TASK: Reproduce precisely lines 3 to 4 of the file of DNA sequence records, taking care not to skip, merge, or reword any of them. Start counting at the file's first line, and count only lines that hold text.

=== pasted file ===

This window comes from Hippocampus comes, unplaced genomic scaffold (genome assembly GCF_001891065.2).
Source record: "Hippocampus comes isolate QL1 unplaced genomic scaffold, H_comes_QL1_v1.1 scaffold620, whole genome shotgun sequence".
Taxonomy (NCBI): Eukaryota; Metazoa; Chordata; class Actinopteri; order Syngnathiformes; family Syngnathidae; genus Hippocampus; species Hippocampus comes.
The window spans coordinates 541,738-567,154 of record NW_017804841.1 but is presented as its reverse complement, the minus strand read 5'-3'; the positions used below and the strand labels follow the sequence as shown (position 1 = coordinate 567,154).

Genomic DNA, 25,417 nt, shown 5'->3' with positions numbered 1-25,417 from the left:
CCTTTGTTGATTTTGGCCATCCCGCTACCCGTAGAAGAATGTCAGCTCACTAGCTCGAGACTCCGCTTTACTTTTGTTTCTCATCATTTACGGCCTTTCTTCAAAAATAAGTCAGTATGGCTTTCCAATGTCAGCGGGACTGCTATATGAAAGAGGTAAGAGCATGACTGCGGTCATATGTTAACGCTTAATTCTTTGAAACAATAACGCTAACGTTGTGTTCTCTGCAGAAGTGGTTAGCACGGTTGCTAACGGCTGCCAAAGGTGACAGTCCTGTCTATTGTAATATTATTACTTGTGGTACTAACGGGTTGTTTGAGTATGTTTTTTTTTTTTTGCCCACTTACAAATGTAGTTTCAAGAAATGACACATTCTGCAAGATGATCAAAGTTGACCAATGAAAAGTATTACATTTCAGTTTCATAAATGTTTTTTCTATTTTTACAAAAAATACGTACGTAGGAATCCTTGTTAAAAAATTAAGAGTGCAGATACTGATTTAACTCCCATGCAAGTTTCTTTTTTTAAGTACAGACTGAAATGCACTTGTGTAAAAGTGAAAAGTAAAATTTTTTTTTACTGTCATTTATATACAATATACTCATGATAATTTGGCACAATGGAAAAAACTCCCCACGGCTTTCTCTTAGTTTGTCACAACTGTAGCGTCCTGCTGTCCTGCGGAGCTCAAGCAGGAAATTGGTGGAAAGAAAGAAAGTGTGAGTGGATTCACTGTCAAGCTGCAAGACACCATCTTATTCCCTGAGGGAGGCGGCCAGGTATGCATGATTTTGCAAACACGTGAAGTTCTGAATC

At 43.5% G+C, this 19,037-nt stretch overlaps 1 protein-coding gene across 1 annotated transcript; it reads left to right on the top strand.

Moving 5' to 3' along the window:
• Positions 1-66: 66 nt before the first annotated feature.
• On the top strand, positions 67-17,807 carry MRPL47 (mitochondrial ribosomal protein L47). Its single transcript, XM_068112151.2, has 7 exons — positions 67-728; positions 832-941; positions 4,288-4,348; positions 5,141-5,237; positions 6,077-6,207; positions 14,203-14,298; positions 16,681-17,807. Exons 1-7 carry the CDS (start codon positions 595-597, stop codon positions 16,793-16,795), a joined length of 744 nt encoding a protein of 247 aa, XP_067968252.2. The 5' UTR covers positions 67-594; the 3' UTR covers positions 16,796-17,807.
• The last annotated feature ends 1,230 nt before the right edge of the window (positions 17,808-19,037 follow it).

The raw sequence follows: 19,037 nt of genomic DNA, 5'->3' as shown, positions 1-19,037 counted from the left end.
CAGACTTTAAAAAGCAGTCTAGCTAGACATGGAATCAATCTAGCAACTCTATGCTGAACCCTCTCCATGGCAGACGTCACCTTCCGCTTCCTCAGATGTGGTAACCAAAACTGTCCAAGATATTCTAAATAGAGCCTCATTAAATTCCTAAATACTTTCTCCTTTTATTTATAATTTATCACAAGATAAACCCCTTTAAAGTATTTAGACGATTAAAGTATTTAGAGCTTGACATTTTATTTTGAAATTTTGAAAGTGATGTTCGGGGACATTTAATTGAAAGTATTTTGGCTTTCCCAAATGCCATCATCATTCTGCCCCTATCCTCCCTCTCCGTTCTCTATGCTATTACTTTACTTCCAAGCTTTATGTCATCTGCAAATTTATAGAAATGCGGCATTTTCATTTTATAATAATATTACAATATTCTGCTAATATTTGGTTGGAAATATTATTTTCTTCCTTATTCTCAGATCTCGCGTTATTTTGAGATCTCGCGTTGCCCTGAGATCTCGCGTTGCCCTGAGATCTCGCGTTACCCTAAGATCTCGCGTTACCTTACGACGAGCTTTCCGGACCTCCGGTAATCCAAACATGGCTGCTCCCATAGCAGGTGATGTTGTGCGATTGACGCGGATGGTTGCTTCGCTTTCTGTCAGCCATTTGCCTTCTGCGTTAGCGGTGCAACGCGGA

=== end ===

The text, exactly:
Taxonomy (NCBI): Eukaryota; Metazoa; Chordata; class Actinopteri; order Syngnathiformes; family Syngnathidae; genus Hippocampus; species Hippocampus comes.
The window spans coordinates 541,738-567,154 of record NW_017804841.1 but is presented as its reverse complement, the minus strand read 5'-3'; the positions used below and the strand labels follow the sequence as shown (position 1 = coordinate 567,154).